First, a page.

Mutual Fund Portfolio Examples for 3 Types of Investors
3 Mutual Fund Portfolio Examples for 3 Types of Investors
A smart way to learn how to build a portfolio of mutual funds is to look at some mutual fund portfolio examples as a guide. In this article we'll share a few basic and simple portfolio structures for three types of investors - aggressive, moderate and conservative.
These portfolio samples may not be appropriate for every investor but they can be used as basic guidelines for building your own portfolio.
Mutual Fund Portfolio Example for an Aggressive Investor
An aggressive mutual fund portfolio is appropriate for an investor with a high risk tolerance and a time horizon longer than 10 years. Aggressive investors are willing to accept periods of extreme market volatility (ups and downs in account value) in exchange for the possibility of receiving high relative returns that outpace inflation by a wide margin.
The reason aggressive investors need to have a time horizon longer than 10 years is because they will have a high allocation to stocks. And if there is a severe downturn in the market, you'll need plenty of time to make up for the decline in value. Put simply, the more allocation to stocks, the longer period of time to invest is appropriate.
Here is an example of 85% Stocks and 15% Bonds by mutual fund type:
30% Large-cap stock (Index)
15% Mid-cap stock
15% Small-cap stock
25% Foreign or Emerging Stock
15% Intermediate-term Bond
Aggressive portfolios are most appropriate for investors in 20s, 30s or 40s because they typically have decades to invest. An aggressive portfolio might average 7-10% average rate of return over time. In its best year, it might gain 30-40%. In its worst year, it could decline by 20-30%. To build your own portfolio, all you need to do is choose the mutual funds to fit the respective categories.
Mutual Fund Portfolio Example for a Moderate Investor
A moderate portfolio of mutual funds is appropriate for an investor with a medium risk tolerance and a time horizon longer than five years. Moderate investors are willing to accept periods of moderate market volatility in exchange for the possibility of receiving returns that outpace inflation by a significant margin.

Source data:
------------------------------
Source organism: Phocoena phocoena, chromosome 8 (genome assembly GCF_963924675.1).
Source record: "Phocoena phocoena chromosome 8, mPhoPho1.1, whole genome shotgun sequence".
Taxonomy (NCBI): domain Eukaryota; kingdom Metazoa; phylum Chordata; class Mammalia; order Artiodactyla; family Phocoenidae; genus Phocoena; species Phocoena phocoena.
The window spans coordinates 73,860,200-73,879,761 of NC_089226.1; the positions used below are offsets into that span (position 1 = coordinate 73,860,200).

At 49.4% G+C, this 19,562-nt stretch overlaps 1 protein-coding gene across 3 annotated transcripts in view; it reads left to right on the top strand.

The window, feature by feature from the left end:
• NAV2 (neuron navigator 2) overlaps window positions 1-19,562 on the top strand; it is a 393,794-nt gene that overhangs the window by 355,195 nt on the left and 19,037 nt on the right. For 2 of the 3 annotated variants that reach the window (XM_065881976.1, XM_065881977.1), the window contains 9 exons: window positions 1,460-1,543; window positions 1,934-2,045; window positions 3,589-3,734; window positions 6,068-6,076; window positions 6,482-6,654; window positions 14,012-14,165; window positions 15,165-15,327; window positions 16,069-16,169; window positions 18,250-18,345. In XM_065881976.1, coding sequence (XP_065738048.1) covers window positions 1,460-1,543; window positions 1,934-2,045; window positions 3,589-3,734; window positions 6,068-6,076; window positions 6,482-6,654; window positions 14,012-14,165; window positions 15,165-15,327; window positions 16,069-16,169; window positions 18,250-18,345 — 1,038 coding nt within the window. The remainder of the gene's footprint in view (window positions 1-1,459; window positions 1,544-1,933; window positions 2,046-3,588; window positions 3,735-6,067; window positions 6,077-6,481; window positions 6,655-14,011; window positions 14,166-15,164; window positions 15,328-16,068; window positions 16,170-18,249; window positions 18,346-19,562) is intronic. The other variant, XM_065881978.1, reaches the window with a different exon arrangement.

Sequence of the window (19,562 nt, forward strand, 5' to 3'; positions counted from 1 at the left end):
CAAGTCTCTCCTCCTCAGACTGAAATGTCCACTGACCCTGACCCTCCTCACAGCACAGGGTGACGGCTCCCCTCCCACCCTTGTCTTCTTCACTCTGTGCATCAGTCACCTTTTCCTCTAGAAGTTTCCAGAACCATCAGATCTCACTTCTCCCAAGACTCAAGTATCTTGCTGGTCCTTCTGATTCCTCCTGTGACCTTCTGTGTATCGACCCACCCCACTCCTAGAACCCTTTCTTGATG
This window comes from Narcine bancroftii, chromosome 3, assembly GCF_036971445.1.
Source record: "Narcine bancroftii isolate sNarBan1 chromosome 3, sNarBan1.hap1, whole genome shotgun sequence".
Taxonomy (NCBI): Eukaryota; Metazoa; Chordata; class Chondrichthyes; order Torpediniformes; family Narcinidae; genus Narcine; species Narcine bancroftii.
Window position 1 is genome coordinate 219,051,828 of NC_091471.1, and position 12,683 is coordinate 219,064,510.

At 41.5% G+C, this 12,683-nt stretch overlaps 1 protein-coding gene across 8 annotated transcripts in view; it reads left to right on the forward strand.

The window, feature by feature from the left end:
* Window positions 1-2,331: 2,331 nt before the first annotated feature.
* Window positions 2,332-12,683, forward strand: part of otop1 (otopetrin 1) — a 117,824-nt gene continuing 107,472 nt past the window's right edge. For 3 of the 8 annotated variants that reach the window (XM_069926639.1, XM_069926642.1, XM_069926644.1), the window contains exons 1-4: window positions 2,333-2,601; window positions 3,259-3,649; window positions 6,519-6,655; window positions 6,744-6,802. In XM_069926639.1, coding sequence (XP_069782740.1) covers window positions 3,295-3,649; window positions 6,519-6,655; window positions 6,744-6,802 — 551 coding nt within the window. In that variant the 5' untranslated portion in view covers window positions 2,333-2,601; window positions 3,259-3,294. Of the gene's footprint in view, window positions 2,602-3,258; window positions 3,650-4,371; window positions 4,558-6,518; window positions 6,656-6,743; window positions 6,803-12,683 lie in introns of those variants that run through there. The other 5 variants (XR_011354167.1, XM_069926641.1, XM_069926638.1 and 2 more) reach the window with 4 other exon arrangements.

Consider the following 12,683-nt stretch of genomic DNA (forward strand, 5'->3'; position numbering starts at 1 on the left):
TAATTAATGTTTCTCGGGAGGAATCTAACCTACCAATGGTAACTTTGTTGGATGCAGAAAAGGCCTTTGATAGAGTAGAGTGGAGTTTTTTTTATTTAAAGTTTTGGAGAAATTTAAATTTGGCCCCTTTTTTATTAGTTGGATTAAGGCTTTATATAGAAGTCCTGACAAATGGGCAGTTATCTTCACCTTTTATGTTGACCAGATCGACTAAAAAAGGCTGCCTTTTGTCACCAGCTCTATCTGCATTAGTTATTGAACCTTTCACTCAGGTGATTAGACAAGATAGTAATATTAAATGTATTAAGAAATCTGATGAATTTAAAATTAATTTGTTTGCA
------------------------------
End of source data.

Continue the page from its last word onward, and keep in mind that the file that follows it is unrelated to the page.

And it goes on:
Here is a moderate portfolio example by mutual fund type: 65% Stocks, 30% Bonds, 5% Cash/MMKT
40% Large-cap stock (Index)
10% Small-cap stock
15% Foreign Stock
30% Intermediate-term Bond
05% Cash/Money Market
Most investors tend to fall into the moderate category, which means they want to achieve good returns but are not comfortable taking high levels of market risk. This moderate portfolio might get an average annualized return of 7-8%. It's best yearly gain might be 20-30% and it's biggest decline in a year may range from 20-25%.
Mutual Fund Portfolio Example for a Conservative Investor
A conservative portfolio of mutual funds is appropriate for an investor with a low risk tolerance and a time horizon from immediate to longer than 3 years. Conservative investors are not willing to accept periods of extreme market volatility and are seeking returns that match or slightly outpace inflation.
Here is a conservative mutual fund portfolio example by fund type: 25% Stocks, 45% Bonds, 30% Cash/MMKT
15% Large-cap stock (Index)
05% Small-cap stock
05% Foreign Stock
45% Intermediate-term Bond
30% Cash/Money Market
The highest gain this portfolio might have in a calendar year might be 15% and the worst decline might range from 5 to 10%.
Keep in mind that all of the information in this article is general in nature and is not intended to be advice for individuals. Expected returns and market volatility can vary, depending upon the specific investments chosen in each individual portfolio.
See Also: Mutual Fund Categories
Disclaimer: The information on this site is provided for discussion purposes only, and should not be misconstrued as investment advice. Under no circumstances does this information represent a recommendation to buy or sell securities.